John Yonge offers a unique insight into father and son business, Good Timing, which has managed to stay ahead of the times
Good Timing is a real father and son business, where we repair, restore and rebuild watches. I do all the initial appraising and deal with customer calls and the such-like, and my father does the actual repairs.
We repair and service quality clocks and watches and we are able to completely rebuild a treasured timepiece, restore the dial, re-plate a case if it’s badly scratched or corroded, or bring back to life a watch that has possibly been in the sea and rusted.
We get a great many enquiries from people who have been bequeathed a watch from a close relative. They want to use it again to remind them of that person and we take great pride in bringing a treasured watch back to life.
I have lost count of the amount of people who have been so emotionally overcome with joy when they see the finished result of our work that they have actually wept. On one memorable occasion, a big burly lorry driver asked us to restore his late mother’s watch so that he might give it to his wife. When he saw the finished result, he then had to ask for a box of tissues!
Other customers have found a long-lost watch in the back of a drawer and ask us: can we service it? Most watches should be serviced every three to five years. It’s false economy not to service a watch because, just like a car engine, microscopic metal particles will enter the old oil. This creates a “sandpaper effect” as the watch movement revolves and this motion will actually wear the other parts of the watch, with the result that you’ll be faced with a costly repair bill in the future.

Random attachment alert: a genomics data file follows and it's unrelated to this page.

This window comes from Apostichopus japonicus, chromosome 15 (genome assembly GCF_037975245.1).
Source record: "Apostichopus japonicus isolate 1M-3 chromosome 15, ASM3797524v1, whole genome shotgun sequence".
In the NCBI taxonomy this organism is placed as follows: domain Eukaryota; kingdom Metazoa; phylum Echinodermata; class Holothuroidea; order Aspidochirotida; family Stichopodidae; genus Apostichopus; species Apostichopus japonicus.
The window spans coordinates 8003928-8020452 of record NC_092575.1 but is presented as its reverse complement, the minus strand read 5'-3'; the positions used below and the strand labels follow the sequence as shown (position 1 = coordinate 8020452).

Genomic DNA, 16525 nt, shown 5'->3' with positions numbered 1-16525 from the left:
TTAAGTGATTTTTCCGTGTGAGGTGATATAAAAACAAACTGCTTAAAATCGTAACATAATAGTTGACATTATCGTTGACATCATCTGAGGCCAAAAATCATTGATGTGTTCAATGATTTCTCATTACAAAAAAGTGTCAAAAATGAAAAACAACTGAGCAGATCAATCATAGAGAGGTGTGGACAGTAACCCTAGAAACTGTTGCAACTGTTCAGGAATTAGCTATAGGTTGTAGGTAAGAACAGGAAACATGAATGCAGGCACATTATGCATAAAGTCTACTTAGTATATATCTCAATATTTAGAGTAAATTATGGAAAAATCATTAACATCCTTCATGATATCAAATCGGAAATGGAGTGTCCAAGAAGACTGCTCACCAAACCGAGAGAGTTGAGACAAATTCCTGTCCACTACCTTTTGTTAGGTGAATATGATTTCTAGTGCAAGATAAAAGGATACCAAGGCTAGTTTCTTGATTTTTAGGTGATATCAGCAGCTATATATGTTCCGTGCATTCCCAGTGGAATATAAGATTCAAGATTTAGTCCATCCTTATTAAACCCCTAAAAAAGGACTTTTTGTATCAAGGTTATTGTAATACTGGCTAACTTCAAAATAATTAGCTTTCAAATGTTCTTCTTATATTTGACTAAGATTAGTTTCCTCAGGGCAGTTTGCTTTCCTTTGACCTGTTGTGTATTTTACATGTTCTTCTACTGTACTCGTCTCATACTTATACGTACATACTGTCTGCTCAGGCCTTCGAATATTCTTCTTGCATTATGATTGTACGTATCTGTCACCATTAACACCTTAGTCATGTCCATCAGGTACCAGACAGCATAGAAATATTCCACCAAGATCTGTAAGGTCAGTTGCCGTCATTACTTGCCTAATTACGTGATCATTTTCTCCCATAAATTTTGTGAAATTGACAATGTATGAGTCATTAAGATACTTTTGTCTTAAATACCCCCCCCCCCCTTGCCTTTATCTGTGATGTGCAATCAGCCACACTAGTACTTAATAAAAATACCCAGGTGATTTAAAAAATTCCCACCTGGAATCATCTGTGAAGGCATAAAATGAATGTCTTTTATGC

My father has been a watchmaker all his life and began his long apprenticeship from the tender age of 15. There’s not much he can’t repair and many other watch dealers beat a path to his door because they have got stuck trying to repair something tricky. Now 80, his life-long passion with watches has never left him. When I ask when he will retire, he just answers that he cannot. “What will my customers do if I tell them I can no longer help them,” he says.
Another thing that frequently happens is when we are handed a bag of watch parts from a customer who tried to repair their own watch. “If you don’t know what you’re doing,” says my father, “don’t even think about repairing your own watch!”
My father is very lucky, he still has all his hair, his eyesight is pin-sharp and his fingers are as nimble as a fine pianist – and when I take him a case of watches to repair, his eyes light up and he can’t wait to get stuck in.